CHETEK — Mark and Robin Tyson were huddled in their living room behind a chair around supper time Tuesday evening as a powerful storm howled outside when suddenly an entire wall of their trailer home came flying at them. The next thing they knew shards of glass were flying at them like bullets.
“I thought we were done,” Mark Tyson said about two hours after a tornado tore through the Prairie Lake Estates trailer park the couple have called home for the past 1½ years. “When your house comes apart like that, there’s no place to go. I thought this is it.”
At least one person, a 46-year-old male, was killed and an estimated 25 others were injured by a severe storm, including a tornado, that rolled through Barron County late Tuesday afternoon.
The twister struck at the trailer park along U.S. 53 in the Barron County town of Prairie Lake, about midway between Chetek and Cameron. The National Weather Service said spotters reported a tornado four miles northwest of Chetek at 5:35 p.m., and another five miles southwest of Weyerhaeuser at 6:15 p.m.
Residents said the park had about 50 trailer homes, and at least two dozen were destroyed.
“A few trailers on the perimeter are still standing, but everything in the middle is completely gone,” said Chetek police Officer Cody Stauner, one of dozens of law enforcement and emergency officials who responded to the disaster site.
The Barron County sheriff’s office reported in press release early Wednesday morning that 17 people were taken to area hospitals and up to 10 more with minor injuries refused treatment. The release said all residents of the trailer park were accounted for.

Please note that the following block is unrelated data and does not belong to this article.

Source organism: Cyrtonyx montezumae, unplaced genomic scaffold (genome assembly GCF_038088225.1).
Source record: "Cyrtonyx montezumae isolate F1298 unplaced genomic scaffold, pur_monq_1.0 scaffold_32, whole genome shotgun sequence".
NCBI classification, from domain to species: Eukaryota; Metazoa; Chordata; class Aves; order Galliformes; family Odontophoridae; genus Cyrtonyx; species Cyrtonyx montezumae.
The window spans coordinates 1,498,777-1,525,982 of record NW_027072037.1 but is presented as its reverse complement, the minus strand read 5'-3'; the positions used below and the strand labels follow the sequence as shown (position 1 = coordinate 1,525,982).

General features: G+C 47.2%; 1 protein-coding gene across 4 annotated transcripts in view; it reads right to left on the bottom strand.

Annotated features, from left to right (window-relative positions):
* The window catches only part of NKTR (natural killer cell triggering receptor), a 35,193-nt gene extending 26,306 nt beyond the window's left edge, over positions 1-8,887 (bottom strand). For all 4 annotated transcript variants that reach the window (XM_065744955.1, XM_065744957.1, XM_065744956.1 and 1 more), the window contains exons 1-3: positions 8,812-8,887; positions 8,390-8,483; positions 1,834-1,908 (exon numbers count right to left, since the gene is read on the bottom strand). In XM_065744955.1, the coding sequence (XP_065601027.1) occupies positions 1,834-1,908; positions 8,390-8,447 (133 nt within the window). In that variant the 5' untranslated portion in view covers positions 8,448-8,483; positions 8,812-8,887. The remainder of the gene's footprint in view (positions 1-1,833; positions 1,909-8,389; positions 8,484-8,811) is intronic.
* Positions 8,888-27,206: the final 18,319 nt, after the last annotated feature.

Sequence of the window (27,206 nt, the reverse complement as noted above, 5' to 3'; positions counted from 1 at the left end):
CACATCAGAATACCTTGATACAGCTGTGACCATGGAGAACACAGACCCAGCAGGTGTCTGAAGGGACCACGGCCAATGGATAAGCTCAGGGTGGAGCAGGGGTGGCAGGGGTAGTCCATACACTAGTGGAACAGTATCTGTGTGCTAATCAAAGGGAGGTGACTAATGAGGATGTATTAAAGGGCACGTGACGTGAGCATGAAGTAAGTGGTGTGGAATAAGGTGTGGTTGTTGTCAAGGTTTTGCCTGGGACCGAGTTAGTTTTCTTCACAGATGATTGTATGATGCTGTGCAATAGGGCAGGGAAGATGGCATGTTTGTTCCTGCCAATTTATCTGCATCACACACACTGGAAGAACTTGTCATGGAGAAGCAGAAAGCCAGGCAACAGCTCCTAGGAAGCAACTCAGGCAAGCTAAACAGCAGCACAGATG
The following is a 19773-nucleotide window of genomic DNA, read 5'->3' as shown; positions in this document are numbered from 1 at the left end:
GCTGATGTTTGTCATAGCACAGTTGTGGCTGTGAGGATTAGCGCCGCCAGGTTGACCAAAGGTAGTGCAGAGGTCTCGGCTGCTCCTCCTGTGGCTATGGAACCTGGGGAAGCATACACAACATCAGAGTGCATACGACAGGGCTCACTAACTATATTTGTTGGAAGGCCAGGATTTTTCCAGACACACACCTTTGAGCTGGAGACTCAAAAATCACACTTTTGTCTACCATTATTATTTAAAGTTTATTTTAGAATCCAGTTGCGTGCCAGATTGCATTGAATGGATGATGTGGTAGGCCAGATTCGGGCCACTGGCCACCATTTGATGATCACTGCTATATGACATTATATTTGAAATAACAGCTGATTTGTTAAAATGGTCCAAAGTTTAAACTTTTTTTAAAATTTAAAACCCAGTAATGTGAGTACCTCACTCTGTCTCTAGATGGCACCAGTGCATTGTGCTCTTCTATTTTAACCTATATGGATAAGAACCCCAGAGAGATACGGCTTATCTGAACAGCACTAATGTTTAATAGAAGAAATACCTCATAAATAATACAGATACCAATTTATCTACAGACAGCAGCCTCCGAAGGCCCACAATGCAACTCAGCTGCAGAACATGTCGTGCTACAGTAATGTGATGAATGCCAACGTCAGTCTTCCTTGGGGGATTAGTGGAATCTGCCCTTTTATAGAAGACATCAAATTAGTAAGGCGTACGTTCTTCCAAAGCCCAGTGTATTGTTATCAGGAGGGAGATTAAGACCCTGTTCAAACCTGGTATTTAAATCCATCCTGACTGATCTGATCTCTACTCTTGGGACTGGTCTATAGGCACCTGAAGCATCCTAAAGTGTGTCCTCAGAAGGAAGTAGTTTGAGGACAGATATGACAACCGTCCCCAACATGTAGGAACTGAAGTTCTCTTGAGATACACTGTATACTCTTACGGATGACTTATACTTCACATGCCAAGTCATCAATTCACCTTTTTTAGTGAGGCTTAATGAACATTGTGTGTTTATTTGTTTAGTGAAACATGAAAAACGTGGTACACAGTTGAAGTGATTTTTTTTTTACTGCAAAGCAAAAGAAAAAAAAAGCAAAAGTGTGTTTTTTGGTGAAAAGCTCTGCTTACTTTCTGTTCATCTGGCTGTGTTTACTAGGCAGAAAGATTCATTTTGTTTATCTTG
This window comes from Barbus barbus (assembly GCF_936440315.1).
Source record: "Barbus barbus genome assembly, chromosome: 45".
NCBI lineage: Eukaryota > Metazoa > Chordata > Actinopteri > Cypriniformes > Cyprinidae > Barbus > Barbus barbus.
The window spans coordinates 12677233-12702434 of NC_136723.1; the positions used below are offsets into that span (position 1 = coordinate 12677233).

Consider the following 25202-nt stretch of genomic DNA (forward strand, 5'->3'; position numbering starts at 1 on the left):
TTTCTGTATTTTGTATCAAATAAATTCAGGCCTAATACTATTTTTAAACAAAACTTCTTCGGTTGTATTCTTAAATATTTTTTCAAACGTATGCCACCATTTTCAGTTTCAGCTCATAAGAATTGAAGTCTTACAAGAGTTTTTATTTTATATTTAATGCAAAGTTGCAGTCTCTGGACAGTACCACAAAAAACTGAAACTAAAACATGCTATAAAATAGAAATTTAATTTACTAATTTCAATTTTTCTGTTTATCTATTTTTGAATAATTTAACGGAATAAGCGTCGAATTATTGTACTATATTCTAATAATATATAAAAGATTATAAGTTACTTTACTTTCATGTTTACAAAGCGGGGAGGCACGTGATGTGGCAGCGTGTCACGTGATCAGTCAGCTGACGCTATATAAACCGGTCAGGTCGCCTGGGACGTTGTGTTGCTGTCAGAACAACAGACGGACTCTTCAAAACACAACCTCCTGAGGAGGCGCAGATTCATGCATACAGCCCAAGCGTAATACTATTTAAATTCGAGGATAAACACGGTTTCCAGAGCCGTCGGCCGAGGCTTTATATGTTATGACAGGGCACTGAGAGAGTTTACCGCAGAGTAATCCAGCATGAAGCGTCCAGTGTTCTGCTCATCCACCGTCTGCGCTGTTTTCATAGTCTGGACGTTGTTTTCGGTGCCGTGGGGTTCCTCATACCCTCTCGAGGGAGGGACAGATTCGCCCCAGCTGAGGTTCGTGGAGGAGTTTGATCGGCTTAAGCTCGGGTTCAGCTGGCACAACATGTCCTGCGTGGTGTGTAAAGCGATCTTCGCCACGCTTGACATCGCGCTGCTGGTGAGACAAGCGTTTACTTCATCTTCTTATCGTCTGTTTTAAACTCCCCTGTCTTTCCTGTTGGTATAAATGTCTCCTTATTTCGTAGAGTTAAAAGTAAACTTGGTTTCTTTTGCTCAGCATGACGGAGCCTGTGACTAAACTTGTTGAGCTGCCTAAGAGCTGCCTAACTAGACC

About two hours after the twister struck, Stauner said authorities were keeping everyone away from the site because of a gas leak caused by pipes breaking off in the ground.
The center of the park was a mass of debris and furniture and personal belongings, with not a single trailer left standing. Back hoes were combing through some of the rubble.
Evidence of the destruction was everywhere, with debris from houses — a teddy bear, a chunk of pipe, a family photo, a hunk of wall — scattered across the area and nearby fields. A stand of trees just east of the trailer park was reduced to a clump of trunks, with hundreds of articles of clothing and pieces of insulation dangling from them like surrender flags.
Another resident of the trailer park, Robert Black, was standing outside his home watching the storm kick up when golf ball size hail drove him inside. A short time later, while cooking supper with his wife, Black said the tornado picked the entire trailer about five feet off the ground before slamming it back on its foundation.
“The whole thing was over in about a minute — a minute of terror,” Black said. “But for about 30 seconds, it sounded like a train was coming right through my trailer.”
In the immediate aftermath, Black, 67, said he dug two elderly residents out from the three-foot-high rubble that was left of their trailer home. Remarkably, they were OK.
As dazed survivors wandered around screaming and crying, Black said he and his wife, Shelly, tended to several wounded trailer park residents, applying ice packs and cleaning up blood as best they could.
Black said a huge oak tree fell on top of all three of his cars.
“We’re alive. That’s the main thing,” he said.
Barron County Sheriff Chris Fitzgerald said a large amount of emergency crews from around the region responded to the trailer park. All local law enforcement agencies, 12 area ambulances and six area fire departments responded to the scene.
“It’s a mess,” Fitzgerald said Tuesday evening while requesting at least four more ambulances to the scene. “It’s pretty bad. We have at least one deceased so far and we’re still in a search pattern.”